28 March 2014

Commuting Storm Petrels and warblers

We recently received some interesting recoveries from the BTO, mostly of some pretty fascinating Storm Petrel movements. In the past we've traded quite a few birds with Ile Banneg, home to France's largest breeding population of Storm Petrels, but these reports were notable.

Over summer 2013 at Hot Point, Lizard, we only caught one French-ringed Storm Petrel (compared to four in 2012), but we've just heard that we had a great run of records of birds going the other way. In total five birds ringed at Hot Point in 2013 were recaught on Banneg later in the year, with a further bird ringed in 2012 unfortunately found predated there. This compares with just one going that way in 2012.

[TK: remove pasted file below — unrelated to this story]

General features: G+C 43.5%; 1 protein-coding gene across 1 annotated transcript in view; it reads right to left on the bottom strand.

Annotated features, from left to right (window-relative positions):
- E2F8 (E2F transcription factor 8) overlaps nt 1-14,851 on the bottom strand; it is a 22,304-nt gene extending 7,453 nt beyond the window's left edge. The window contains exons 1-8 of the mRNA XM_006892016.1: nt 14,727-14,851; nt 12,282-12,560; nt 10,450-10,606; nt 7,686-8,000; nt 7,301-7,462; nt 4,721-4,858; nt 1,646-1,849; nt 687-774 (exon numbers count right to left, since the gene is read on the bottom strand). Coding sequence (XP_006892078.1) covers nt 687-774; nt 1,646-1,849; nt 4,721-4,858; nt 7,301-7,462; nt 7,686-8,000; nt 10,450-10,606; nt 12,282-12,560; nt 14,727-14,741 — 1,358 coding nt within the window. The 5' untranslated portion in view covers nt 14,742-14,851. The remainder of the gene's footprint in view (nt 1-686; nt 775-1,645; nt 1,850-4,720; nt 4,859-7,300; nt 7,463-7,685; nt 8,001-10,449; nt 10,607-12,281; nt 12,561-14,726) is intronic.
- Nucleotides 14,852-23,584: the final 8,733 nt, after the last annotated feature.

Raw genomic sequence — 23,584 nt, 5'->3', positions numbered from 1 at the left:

But what was interesting was when these birds were caught, with some making very quick movements over the 178km to Banneg. Birds ringed in June were recaught 35 days, 32 days and four days later, whilst a bird ringed in July was recaught three days later and one ringed in August was recaught the next day! I'm sure birds regularly commute backwards and forwards across the English Channel, but in theory non-breeding birds are more attracted to tape lures, but I bet these movements are of breeding birds...

We also just received details of a few movements from last autumn, including a Sedge Warbler ringed at Marazion and recaught in France five days later (but it did weigh 11g when ringed so was obviously getting ready for the off), a Spanish-ringed Reed Warbler recaught at Gunwalloe was ringed on spring migration (the first to be found in Cornwall), and a Chiffchaff we caught in November had been ringed in North Yorkshire a month earlier. This bird had come over 500km and was presumably on migration through the country when ringed.

The map below shows where these birds were ringed/recaught: Storm Petrels (red), Sedge Warbler (green), Reed Warbler (blue) and Chiffchaff (yellow). 

1 comment:

  1. Fantastic records of their movements.
    Brilliant work.